You're right. Essentially, B89's greatest strength IS its visuals. But it's not as simple as Burton's gothic tone or Furst's sets - it's about fully immersive, visual filmmaking - in the style of a silent film; where you HAVE to express yourself through visual storytelling and character expression. And that's a style of filmmaking that has been all but abandoned these past 70 years or so. And for that, I'll always respect both B89 as a film, and everyone who contributed to it due to their obvious academic knowledge of filmmaking and their reverence for its history.



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Old 10-14-2012, 10:33 AM   #240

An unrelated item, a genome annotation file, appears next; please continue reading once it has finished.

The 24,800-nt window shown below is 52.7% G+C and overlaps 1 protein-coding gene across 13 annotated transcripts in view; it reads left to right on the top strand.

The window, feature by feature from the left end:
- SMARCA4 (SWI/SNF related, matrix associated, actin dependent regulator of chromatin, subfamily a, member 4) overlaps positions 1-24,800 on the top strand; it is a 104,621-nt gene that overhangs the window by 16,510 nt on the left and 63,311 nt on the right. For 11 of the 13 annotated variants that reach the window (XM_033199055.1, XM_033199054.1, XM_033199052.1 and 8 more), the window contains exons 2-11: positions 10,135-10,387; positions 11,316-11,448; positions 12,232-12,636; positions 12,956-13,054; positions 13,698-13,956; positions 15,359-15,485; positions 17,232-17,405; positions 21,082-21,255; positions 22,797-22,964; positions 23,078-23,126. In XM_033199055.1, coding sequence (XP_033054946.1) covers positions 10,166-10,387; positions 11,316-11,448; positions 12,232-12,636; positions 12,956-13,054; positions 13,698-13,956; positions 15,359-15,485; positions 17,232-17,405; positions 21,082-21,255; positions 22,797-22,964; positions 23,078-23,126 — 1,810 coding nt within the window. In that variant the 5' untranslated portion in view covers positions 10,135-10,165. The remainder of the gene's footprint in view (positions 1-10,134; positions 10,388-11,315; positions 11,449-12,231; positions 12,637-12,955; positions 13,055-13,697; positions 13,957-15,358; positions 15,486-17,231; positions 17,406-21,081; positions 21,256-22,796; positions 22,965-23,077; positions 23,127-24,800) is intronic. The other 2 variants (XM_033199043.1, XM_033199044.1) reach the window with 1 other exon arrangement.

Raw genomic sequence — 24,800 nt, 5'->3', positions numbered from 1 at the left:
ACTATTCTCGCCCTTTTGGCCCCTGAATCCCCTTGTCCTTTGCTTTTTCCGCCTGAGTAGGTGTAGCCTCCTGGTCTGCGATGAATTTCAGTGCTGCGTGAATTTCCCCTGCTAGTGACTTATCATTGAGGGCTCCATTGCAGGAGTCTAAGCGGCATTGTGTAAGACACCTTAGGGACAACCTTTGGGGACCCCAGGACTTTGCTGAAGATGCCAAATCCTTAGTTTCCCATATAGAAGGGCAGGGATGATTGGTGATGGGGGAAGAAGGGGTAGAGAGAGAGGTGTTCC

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Default Re: The Official Batman (1989) Thread - Part 3

Finally watched '89 Batman. First off, I know how the movie centers around Joker, but Batman/Bruce Wayne has some pretty good screentime. And BTW, We did see his origin later in the movie when Alfred let Vicki in while he was contemplating. And did you guys notice the scenes that Dark Knight "borrowed"? Such as when Joker was talking to the Italian boss that said" You're crazy", and of course the "Hit me scene." I would have liked some better fight scenes and a better Vicki Vale, but this movie has kind of fell into that category of movies that you watch and not realize it is 2 hours long. PS: As for Joker, in this movie he was gangster with anger issues and he was crazy. I had no problem with that. IMO, his Joker was Cesar Romero meets Heath Ledger meets a Crazy Jack Nicholson. And I really love the atmosphere, even though I can't relate to it.

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Old 10-14-2012, 11:14 AM   #241
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Default Re: The Official Batman (1989) Thread - Part 3